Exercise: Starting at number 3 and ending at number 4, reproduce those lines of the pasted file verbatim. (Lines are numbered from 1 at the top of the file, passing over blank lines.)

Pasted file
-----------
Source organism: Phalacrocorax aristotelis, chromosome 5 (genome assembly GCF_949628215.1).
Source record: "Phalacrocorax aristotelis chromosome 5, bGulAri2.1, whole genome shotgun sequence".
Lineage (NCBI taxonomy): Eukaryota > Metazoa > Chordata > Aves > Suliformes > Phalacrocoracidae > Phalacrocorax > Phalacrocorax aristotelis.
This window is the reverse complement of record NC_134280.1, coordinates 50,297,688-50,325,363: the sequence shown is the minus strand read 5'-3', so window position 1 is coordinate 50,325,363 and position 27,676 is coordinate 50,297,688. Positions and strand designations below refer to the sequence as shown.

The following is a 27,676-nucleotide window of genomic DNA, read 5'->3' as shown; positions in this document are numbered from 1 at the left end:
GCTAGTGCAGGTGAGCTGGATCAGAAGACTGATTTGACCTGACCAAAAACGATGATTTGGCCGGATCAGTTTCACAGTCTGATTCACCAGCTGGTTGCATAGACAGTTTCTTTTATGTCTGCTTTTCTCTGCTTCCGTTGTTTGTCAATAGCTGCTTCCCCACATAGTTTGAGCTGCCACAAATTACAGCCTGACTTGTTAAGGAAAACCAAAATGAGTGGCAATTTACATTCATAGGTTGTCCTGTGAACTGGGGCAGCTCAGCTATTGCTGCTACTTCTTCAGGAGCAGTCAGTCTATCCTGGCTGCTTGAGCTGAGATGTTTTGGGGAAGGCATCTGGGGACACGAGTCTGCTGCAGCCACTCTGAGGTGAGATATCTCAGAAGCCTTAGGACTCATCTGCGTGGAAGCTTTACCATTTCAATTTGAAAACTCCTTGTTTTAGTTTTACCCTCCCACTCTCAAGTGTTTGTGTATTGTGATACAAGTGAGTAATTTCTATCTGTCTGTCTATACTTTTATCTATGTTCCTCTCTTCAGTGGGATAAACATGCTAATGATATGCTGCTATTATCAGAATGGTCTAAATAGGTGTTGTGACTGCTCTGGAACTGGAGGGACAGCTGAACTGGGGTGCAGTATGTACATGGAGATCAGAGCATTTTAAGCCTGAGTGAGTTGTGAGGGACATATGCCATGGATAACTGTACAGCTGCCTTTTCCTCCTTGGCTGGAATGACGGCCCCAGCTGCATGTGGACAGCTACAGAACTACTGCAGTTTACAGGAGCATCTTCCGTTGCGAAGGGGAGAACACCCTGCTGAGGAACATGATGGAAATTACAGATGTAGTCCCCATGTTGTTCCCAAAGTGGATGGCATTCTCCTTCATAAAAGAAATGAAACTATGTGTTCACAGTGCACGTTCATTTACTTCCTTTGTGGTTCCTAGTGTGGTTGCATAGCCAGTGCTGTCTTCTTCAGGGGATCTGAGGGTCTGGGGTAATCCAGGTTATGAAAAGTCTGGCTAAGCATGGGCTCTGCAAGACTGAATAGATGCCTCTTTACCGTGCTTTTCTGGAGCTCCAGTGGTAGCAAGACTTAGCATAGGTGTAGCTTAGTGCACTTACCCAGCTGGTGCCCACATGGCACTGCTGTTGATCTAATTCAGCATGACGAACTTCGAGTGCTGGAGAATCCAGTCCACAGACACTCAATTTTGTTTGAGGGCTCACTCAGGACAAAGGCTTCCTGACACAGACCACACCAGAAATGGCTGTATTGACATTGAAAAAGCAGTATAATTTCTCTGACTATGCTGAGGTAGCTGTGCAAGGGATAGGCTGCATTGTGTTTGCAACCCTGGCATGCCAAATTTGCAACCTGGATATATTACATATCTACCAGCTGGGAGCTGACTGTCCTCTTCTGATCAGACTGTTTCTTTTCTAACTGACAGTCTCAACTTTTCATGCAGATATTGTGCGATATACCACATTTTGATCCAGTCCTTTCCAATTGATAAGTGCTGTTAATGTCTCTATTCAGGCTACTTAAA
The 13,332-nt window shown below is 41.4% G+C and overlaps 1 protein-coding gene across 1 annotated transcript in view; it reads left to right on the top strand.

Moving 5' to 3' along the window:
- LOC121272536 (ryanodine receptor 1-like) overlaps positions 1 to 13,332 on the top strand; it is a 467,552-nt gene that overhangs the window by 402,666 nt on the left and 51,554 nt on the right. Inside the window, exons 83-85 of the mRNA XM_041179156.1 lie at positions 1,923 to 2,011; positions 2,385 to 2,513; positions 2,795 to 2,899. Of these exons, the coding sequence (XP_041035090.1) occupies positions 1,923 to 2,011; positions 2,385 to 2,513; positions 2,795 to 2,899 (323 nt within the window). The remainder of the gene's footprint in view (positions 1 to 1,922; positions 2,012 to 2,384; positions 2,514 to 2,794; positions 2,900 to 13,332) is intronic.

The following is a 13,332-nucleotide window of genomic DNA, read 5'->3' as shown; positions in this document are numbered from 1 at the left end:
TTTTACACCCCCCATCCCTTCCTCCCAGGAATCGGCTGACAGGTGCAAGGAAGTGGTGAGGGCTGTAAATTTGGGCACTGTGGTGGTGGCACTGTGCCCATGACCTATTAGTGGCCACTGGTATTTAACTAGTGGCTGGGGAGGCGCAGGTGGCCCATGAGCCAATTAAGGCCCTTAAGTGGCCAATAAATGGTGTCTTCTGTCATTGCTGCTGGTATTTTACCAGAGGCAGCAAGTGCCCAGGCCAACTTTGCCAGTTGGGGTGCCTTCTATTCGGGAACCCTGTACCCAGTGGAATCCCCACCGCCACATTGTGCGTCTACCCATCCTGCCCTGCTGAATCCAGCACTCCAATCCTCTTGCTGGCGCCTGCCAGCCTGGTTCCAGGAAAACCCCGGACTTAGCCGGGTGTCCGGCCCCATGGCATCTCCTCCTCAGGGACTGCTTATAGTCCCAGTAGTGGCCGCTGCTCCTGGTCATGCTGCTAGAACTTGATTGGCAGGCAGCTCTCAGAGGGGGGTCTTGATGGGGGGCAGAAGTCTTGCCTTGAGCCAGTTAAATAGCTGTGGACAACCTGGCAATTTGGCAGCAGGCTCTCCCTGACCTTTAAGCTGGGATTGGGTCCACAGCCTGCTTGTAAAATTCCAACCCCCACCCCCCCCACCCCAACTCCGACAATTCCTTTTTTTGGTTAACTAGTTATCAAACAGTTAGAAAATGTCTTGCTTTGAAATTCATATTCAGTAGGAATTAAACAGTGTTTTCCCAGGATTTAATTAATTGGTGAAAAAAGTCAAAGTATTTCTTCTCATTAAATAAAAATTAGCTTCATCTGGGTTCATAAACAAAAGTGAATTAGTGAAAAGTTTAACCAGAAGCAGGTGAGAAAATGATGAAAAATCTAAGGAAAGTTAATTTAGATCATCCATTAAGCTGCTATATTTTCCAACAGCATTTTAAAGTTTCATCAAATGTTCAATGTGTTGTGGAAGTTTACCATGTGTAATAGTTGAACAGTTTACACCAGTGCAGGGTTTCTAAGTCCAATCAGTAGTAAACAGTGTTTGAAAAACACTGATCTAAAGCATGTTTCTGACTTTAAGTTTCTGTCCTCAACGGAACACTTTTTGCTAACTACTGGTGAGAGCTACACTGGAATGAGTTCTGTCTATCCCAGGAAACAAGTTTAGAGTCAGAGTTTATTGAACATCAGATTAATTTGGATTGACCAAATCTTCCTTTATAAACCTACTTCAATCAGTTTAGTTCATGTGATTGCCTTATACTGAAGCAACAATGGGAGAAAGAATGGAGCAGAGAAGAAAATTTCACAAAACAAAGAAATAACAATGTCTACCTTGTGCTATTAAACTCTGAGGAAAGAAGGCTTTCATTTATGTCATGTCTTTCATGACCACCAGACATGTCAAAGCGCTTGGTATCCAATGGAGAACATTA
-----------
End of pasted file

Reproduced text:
Lineage (NCBI taxonomy): Eukaryota > Metazoa > Chordata > Aves > Suliformes > Phalacrocoracidae > Phalacrocorax > Phalacrocorax aristotelis.
This window is the reverse complement of record NC_134280.1, coordinates 50,297,688-50,325,363: the sequence shown is the minus strand read 5'-3', so window position 1 is coordinate 50,325,363 and position 27,676 is coordinate 50,297,688. Positions and strand designations below refer to the sequence as shown.